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Virginia Guests at Hilton hotels will soon be able to check in online and use digital floor plans and photographs to select their exact room. The technology, which the Virginia-based group is claiming as an industry first, is due to be rolled out to more than 4,000 hotels in 80 countries by the end of this year. From 2015, the group plans to move a stage further by fitting door locks that can be controlled by smartphone, so guests can check-in and enter their room, as well as later paying and checking out, without ever visiting the front desk. Similar phone-operated door locks already exist in other hotels, but have never been introduced across such a large group. “Travellers can use their smartphones as boarding passes to get to their seats on an aeroplane, so it is only natural that they will want to use them as a way to enter their hotel rooms,” said Christopher Nassetta, chief executive of Hilton Worldwide. To use the “digital lobby”, guests need to sign up to Hilton’s loyalty programme; they will be able to select a room and check-in from 6am the day before they arrive at the hotel. Other hotel groups are exploring similar schemes, in part as an attempt to encourage guests to use their loyalty schemes and book direct, rather than via a third-party online agent.
London The Savoy hotel, which opened on August 6, 1889, was once known as the capital’s premier venue for the most decadent parties imaginable – one, still talked about 99 years later, involved flooding the courtyard so guests could sail in gondolas, and a baby elephant carrying a 5ft cake. But the hotel, now managed by the Canadian Fairmont group, will be celebrating its 125th anniversary this month in rather more modest, even worthy, style – by encouraging guests to take a wildflower walk through central London. The hotel has produced a map with a route connecting existing gardens, parks and green spaces where wildflowers might grow. The idea is that other organisations will want to take part by planting wildflowers on their land, and thus provide more habitat for bees. Guests who complete the walk will be given a packet of seeds.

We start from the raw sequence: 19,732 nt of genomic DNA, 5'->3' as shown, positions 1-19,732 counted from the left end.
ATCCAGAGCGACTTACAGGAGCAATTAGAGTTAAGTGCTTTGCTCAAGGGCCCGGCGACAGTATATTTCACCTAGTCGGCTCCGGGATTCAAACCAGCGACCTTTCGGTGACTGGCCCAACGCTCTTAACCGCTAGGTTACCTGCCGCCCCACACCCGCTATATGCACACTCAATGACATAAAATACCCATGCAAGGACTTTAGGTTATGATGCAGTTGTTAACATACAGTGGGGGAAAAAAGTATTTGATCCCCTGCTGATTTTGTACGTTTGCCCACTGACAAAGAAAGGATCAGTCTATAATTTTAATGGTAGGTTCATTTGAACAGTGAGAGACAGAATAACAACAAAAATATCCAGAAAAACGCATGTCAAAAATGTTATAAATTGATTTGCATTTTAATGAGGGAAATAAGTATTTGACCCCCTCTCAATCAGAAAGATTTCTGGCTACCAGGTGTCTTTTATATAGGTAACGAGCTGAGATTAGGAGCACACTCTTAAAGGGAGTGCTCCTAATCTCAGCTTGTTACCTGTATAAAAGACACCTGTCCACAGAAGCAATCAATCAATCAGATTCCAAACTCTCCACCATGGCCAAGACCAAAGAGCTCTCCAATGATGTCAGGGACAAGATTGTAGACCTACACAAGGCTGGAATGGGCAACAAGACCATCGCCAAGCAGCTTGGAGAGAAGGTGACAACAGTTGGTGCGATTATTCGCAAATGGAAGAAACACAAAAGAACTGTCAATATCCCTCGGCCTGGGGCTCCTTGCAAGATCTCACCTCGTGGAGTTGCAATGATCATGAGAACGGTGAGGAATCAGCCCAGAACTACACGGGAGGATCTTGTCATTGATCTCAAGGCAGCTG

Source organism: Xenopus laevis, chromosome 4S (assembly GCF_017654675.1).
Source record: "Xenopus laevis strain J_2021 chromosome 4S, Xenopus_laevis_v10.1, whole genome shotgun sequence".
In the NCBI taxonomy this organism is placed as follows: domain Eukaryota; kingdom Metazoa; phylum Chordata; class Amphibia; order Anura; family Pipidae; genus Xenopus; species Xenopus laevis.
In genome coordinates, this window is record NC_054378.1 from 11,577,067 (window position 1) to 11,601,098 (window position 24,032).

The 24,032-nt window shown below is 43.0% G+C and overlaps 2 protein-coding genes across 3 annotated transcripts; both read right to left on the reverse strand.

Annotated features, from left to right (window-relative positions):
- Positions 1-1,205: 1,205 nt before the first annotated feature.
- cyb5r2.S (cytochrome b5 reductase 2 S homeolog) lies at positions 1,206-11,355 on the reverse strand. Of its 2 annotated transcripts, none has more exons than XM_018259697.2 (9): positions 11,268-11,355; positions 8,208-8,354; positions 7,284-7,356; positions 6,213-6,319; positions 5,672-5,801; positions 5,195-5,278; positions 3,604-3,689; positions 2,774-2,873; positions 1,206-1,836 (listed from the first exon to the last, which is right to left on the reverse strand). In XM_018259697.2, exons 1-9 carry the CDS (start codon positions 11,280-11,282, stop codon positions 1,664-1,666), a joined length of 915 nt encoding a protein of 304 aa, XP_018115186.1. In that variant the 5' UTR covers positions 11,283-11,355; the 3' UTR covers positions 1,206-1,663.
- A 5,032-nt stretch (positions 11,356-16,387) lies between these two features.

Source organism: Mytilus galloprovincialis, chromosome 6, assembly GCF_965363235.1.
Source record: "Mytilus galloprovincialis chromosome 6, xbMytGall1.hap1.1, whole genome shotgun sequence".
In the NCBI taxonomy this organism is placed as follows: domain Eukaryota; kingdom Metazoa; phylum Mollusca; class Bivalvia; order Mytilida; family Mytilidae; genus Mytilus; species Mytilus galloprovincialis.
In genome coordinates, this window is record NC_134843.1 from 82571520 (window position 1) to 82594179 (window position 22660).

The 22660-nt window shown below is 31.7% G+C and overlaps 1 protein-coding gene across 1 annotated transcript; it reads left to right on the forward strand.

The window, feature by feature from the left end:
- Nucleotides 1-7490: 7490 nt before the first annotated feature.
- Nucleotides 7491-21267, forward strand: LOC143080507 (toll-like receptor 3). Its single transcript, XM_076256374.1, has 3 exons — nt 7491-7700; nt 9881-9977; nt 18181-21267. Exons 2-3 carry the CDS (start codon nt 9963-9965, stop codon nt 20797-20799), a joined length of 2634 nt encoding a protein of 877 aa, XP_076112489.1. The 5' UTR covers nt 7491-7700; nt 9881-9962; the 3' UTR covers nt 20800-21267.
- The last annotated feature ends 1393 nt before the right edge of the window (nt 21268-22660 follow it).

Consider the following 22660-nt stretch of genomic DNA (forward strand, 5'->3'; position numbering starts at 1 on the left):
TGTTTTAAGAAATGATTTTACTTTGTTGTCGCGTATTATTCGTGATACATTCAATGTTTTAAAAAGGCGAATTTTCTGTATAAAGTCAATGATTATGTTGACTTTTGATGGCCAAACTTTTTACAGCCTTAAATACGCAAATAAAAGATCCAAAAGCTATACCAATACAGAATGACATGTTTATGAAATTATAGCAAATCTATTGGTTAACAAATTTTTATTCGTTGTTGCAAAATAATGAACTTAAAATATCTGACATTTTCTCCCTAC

Grenoble New technology could revolutionise the filming of skiing, mountain biking and other outdoor sports. Existing helmet-mounted mini-video cameras record what the user sees, rather than showing them in action, but Squadrone System, a French start-up, is working on a camera-carrying drone that will let individuals shoot aerial footage of themselves as they ski or ride down the mountainside. Instead of being controlled by a separate cameraman, the company’s Hexo+ drone, which is due to be shipped to the first customers in May next year, uses Bluetooth and GPS to automatically follow its owner’s smartphone. The idea came out of a weekend start-up conference in Grenoble last November, and Squadrone founders include Xavier de Le Rue, a renowned professional snowboarder. In June the company sought $50,000 via the crowdfunding website Kickstarter, but when the application closed last month, backers had pledged more than $1.3m. Hexo+, expected to retail for around $850, isn’t alone – at least two other companies are also working on “auto-follow” drones.
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